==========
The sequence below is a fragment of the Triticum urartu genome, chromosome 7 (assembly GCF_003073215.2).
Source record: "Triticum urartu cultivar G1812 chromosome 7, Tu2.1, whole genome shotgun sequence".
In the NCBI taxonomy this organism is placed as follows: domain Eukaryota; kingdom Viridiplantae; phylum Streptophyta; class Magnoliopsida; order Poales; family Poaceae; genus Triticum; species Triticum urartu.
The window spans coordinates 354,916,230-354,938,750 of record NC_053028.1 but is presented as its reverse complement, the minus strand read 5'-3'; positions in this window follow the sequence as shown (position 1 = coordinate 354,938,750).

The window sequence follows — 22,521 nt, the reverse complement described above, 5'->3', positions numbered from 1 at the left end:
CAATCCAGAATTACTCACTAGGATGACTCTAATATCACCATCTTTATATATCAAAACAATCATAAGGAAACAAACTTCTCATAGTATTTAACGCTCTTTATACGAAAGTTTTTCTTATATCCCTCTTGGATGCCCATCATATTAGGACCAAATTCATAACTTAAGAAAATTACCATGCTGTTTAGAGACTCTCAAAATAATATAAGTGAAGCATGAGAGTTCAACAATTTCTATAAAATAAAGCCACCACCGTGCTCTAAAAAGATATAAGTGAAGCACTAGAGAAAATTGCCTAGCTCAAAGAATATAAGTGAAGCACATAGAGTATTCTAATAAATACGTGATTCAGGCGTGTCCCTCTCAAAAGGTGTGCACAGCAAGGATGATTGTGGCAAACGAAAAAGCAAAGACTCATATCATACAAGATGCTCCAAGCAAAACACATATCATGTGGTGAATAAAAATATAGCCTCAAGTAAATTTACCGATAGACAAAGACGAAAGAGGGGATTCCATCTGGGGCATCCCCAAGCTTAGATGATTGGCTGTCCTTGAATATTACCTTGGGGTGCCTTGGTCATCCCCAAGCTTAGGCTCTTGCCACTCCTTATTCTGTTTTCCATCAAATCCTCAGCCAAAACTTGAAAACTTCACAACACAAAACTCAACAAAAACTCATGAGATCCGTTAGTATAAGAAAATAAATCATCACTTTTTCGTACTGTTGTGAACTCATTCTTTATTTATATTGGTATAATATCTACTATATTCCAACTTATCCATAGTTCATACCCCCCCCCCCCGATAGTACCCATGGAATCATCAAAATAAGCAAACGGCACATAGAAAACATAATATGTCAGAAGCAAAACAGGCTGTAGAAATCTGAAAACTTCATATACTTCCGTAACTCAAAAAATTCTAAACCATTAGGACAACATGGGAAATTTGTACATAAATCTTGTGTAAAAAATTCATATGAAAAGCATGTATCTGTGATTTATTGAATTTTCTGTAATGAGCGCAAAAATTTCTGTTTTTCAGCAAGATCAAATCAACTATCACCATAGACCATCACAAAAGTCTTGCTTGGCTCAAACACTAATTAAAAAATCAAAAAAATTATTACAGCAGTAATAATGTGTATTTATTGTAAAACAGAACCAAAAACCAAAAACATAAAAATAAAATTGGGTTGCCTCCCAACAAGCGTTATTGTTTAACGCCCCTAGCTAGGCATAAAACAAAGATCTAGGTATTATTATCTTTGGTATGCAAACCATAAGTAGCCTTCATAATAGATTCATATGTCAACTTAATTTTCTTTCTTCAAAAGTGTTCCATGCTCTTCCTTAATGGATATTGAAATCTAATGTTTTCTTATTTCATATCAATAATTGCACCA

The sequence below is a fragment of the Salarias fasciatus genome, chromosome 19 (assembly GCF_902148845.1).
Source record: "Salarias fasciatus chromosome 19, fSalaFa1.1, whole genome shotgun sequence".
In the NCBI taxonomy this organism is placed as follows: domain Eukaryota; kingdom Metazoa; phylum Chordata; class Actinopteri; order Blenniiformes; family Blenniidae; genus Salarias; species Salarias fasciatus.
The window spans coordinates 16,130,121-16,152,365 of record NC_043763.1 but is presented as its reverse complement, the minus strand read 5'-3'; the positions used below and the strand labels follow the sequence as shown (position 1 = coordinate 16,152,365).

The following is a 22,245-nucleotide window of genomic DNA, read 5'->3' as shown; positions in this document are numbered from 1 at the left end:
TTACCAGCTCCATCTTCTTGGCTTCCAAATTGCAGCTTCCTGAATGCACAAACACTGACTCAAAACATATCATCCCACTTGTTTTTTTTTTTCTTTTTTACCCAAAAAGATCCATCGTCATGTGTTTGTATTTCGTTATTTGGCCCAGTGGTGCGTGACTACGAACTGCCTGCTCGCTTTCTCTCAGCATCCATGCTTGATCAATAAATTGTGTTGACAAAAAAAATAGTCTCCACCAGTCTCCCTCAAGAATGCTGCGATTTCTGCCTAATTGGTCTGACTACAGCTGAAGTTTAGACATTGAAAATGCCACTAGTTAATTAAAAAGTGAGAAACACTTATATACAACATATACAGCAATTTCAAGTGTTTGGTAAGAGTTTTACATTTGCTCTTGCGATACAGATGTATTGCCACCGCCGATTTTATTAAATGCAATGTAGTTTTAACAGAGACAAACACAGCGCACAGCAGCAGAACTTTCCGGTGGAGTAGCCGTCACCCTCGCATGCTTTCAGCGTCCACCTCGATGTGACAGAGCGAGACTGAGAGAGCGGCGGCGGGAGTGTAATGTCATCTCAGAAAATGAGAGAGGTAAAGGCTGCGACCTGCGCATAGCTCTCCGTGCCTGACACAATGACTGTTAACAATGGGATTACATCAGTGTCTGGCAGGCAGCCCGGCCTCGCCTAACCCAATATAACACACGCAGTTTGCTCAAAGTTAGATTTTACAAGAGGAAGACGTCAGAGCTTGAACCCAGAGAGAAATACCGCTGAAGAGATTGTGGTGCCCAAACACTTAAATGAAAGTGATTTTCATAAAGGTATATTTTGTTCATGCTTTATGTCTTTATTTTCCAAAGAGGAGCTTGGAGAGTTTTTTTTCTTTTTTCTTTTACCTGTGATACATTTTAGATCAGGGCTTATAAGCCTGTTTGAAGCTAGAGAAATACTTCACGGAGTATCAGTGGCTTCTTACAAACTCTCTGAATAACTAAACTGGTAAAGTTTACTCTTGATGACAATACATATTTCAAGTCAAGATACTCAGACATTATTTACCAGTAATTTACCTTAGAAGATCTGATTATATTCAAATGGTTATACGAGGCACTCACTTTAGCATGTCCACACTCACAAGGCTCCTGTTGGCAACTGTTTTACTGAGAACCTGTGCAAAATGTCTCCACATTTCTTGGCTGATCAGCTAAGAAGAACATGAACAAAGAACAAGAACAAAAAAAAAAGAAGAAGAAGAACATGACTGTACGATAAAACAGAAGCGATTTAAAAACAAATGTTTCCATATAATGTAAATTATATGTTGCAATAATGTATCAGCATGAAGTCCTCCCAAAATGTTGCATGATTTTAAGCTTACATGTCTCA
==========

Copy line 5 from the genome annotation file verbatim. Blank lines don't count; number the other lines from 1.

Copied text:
The window sequence follows — 22,521 nt, the reverse complement described above, 5'->3', positions numbered from 1 at the left end: